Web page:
Topic: Philocafe Session Reports
A person is really self-centered. Hence, his core stems from self-centeredness, which is really his human nature.
(18 April 2007, 5 participants)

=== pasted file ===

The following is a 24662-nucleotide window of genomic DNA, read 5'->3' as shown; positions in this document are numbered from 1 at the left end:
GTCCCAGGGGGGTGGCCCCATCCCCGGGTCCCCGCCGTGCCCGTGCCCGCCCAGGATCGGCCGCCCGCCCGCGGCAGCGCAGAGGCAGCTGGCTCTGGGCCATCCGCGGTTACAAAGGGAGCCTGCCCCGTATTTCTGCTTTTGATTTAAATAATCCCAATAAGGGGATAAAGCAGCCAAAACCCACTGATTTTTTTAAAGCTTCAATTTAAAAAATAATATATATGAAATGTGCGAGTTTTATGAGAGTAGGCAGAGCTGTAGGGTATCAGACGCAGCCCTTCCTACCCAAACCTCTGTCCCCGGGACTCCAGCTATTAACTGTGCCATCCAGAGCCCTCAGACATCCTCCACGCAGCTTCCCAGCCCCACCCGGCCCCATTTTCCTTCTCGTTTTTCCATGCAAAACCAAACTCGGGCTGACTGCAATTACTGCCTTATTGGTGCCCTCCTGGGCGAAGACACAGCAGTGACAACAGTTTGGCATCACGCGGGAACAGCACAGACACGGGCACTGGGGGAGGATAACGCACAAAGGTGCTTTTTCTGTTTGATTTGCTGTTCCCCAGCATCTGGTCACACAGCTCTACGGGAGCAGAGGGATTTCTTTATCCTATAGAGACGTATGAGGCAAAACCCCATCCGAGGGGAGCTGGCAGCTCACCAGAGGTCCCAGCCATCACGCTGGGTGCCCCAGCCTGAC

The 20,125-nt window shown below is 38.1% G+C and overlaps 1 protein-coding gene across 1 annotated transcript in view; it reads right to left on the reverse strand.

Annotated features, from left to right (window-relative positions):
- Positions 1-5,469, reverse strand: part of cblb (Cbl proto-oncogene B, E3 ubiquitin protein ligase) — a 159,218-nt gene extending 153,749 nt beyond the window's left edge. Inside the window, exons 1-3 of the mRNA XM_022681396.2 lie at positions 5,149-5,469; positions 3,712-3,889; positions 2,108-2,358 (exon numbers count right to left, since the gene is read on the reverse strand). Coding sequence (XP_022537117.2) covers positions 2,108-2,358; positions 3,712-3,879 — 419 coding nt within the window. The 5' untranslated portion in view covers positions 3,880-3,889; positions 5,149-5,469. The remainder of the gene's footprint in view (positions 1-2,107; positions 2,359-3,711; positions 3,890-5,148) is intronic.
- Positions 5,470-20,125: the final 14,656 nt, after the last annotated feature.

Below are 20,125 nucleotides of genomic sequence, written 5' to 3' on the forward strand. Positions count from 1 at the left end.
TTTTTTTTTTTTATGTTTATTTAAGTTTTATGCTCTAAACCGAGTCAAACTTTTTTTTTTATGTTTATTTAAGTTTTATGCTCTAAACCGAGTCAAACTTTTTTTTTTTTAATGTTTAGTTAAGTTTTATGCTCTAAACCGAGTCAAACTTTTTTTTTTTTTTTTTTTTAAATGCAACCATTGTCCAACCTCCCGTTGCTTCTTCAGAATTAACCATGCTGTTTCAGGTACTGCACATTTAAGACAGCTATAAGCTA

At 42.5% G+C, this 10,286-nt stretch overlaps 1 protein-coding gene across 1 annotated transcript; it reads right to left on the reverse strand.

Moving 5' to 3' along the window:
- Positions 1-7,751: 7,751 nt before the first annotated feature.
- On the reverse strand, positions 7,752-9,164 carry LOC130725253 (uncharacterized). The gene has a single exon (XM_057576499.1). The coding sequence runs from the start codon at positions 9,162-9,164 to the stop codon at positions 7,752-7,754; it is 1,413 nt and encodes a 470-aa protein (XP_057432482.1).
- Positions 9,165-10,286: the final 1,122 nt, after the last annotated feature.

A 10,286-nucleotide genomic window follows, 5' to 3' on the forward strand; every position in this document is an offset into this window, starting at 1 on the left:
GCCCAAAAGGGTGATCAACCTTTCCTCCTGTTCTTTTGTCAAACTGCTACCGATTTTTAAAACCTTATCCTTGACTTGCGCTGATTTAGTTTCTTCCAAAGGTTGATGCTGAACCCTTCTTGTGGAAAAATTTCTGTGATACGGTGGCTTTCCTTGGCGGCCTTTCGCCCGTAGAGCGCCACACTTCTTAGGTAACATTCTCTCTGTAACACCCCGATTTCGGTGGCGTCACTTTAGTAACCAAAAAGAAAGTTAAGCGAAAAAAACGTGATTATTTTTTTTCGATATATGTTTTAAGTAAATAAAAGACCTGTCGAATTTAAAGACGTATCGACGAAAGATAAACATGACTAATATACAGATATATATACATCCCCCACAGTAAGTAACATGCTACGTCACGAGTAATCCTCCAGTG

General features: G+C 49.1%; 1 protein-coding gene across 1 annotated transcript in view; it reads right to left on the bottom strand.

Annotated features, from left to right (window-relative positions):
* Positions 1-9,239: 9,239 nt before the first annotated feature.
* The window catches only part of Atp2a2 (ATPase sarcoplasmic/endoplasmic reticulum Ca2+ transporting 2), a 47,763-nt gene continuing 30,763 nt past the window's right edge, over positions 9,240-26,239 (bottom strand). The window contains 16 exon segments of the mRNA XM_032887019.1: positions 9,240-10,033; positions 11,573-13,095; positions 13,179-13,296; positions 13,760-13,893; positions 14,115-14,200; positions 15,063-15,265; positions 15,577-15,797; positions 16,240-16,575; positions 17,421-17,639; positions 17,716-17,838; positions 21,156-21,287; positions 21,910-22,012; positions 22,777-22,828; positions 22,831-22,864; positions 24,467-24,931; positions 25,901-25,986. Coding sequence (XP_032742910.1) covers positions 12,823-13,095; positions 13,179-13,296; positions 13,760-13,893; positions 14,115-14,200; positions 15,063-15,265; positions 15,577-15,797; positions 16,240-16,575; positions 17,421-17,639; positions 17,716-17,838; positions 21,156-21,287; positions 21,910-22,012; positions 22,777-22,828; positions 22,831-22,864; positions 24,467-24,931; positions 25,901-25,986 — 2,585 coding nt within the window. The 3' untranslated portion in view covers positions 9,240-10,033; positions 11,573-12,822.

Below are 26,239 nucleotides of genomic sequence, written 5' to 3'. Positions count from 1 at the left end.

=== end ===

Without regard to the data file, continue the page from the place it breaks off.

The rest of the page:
We understand the phrase "real existence" to refer to "what one really is". Further discussion elaborates this to refer to one's "core" or "human nature", more specifically, "qualities and behaviour natural to most people". The phrase "most people" is critical, meaning we must exclude comatose, vegetative and handicapped persons from consideration as examples of human nature. Aside from the traditional defining features of "featherless bird", "ability to think", and "capacity for language", we suggest also the quality of "benevolence". Debate focusses on this, specifically on the possibility of people being naturally selfish and evil. We ask also if there is a distinction between living or showing real existence, and knowing or recognising real existence. We point out that regardless whether human nature is basically benevolent or evil, the main question is how can a person always be in his real existence, the key word being "always". Long practice is suggested as the answer to this question. Would that be a habit rather than something natural? Sincerity is suggested as the answer. What if one is sincerely evil? Is that real existence? It is an interesting discussion. We end at 10.15pm.
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